We are going to the Temple today to a regular session and then to do sealings. I’m kind of excited.

I had a dream the other night about German. I got really excited about the language again. And it’s kind of funny because I have forgotten everything (or at least can’t remember past my português). And I haven’t worried about it or had much desire for it now. I talked to my branch pres. and he said that maybe I will have the opportunity of a calling to learn the discussions in German after I learn português well from my mission pres.!! That gives me such a challenge to work hard now. I’m convinced I’m going to be ready and I really feel that if I am ready he’ll give me the opportunity. Pres. White told me about all the German towns in my mission and that they do call elders to learn discussions in German after they get in the field. The Lord’s really great. He has this all figured out. If he called me to Germany he knew it would be easy for me to pick up the discussions and language like a snap. But he’s given me the challenge and opportunity to learn an unknown tongue then if I do will with that he’ll give me the chance to learn both. Challenge after Challenge. We’ll have to see what’s going to happen. But I am working hard.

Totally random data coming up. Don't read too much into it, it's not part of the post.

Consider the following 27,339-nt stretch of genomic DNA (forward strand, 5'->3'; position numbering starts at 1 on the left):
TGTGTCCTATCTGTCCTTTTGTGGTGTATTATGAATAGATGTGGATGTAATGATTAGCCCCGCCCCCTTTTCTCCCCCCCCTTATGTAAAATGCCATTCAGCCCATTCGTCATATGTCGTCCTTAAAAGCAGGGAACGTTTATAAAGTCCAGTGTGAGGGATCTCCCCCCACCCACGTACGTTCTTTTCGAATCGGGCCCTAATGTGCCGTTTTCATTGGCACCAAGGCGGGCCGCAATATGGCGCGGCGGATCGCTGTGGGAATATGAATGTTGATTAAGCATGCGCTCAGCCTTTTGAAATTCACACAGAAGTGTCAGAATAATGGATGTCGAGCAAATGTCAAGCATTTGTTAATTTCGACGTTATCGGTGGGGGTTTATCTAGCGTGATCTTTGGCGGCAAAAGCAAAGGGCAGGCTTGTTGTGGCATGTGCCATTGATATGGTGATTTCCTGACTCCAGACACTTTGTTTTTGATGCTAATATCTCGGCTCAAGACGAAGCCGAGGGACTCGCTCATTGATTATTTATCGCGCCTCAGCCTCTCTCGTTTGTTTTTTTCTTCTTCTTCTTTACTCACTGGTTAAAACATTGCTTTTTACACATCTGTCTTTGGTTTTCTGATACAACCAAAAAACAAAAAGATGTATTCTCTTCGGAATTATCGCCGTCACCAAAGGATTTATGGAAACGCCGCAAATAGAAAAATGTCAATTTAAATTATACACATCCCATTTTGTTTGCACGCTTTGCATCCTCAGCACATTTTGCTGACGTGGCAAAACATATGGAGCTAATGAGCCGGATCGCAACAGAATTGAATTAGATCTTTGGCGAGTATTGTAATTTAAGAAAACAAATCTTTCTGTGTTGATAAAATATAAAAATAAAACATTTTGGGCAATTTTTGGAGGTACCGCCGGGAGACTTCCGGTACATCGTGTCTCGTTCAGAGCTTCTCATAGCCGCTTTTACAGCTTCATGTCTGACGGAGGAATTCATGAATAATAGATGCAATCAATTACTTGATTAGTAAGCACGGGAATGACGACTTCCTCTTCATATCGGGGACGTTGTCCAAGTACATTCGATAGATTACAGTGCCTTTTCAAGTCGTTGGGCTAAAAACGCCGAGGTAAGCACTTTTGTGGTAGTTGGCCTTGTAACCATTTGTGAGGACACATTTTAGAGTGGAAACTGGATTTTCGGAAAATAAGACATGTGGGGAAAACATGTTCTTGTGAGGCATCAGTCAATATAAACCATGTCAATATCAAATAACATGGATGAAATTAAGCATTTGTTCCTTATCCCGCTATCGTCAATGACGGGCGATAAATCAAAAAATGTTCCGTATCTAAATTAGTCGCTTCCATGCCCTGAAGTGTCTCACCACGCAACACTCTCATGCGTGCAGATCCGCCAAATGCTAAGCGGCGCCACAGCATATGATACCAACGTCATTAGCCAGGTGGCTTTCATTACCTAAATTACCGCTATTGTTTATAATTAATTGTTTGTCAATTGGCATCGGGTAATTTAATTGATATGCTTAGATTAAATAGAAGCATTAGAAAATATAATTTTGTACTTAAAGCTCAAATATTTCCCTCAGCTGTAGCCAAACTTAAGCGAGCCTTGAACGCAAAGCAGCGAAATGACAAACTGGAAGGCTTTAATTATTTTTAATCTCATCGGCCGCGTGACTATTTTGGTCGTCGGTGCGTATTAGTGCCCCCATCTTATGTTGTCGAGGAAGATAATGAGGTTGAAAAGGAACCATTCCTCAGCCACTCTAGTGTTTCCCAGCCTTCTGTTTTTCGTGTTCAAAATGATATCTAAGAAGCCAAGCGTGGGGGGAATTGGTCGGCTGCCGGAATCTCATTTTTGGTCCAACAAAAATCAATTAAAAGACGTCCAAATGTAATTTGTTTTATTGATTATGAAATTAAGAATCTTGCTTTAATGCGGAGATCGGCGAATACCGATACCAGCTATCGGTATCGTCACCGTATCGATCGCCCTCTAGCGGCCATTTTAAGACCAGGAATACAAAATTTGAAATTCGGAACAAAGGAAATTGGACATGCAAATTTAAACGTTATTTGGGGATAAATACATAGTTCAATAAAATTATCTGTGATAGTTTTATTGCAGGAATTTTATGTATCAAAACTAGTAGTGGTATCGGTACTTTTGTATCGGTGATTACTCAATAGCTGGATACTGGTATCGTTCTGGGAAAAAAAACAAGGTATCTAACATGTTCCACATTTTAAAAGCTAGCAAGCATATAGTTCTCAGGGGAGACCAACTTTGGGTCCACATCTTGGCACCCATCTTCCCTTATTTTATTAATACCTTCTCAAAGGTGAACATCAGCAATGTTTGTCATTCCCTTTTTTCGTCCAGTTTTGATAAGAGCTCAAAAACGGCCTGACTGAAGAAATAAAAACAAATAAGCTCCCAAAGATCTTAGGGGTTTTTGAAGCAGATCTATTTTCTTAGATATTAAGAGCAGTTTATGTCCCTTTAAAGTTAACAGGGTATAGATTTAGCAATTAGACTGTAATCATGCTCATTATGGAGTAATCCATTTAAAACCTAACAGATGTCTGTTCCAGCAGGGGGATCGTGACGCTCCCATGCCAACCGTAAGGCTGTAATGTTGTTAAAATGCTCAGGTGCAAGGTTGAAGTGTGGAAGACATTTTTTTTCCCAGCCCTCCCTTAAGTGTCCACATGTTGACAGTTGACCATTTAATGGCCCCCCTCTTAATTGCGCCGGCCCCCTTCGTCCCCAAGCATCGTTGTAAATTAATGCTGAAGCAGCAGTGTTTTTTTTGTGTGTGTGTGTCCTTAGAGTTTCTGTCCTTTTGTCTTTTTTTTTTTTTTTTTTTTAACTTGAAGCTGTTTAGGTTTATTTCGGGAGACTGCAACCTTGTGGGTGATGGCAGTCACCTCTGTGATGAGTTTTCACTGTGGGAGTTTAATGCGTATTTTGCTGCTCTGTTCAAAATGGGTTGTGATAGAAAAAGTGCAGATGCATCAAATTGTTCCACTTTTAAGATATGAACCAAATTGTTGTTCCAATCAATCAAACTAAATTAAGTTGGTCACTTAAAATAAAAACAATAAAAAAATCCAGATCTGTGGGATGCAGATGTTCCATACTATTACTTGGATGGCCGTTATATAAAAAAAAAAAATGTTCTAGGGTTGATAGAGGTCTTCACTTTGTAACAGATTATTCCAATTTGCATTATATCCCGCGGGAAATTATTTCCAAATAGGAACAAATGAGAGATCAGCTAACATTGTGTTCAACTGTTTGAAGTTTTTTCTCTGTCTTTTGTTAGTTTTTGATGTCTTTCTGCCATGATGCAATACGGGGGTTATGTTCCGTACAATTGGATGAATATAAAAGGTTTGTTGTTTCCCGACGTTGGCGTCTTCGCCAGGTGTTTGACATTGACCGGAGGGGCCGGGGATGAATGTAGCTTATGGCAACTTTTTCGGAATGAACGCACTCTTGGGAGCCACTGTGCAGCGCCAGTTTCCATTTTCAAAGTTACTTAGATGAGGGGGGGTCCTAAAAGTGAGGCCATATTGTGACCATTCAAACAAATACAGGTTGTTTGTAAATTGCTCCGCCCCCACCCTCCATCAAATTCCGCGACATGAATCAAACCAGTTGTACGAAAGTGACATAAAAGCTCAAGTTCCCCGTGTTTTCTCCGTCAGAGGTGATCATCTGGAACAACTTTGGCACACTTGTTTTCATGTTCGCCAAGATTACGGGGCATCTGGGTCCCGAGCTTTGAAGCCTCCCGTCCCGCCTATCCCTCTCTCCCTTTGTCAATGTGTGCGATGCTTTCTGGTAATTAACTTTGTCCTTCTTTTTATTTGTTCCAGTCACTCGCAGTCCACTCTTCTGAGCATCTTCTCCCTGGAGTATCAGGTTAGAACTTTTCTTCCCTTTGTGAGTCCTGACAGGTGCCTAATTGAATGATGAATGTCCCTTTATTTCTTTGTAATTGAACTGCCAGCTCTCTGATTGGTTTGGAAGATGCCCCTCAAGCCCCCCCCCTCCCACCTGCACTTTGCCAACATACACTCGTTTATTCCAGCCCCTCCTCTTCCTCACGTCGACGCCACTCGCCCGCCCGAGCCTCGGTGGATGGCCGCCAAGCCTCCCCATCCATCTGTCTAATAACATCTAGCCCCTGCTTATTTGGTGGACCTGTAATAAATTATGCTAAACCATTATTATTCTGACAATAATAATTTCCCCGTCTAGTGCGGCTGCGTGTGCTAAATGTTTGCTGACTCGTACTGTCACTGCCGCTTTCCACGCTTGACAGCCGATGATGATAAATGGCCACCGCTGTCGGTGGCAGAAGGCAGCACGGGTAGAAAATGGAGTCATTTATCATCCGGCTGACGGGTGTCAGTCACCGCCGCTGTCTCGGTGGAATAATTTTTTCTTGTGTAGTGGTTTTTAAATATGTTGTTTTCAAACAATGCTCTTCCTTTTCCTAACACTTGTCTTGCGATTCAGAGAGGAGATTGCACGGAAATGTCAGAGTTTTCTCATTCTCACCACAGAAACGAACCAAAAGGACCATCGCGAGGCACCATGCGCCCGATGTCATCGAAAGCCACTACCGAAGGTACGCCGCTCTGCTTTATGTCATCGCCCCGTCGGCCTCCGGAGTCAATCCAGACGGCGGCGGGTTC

This is really great to stay because it gives such good opportunities (that’s a rough word, we use it a lot in the discussions and the Português word is similar enough I can’t remember the English!)

Great blessings of staying:

1. I can perfect the discussions to be ready to give any of them the minute I arrive.

2. I can learn so much more of the language. Although I would learn more if in Brazil right now, I can certainly learn a lot more basic grammar rules and get some practice here to be better prepared for those first few weeks of shock.

3. I can go to the Temple more.

4. I can be with so many great missionaries. My companions, district and all my friends here.

5. I am closer to home (you still have 2 phone calls coming for the visa and from the airport. Maybe I can call at Christmas too! (let’s hope not)

6. I am having fun and enjoying it although sometimes it is hard.

7. I’m eating good food (still healthy. I don’t know how long until the diarrhea bites after arriving in Brazil.)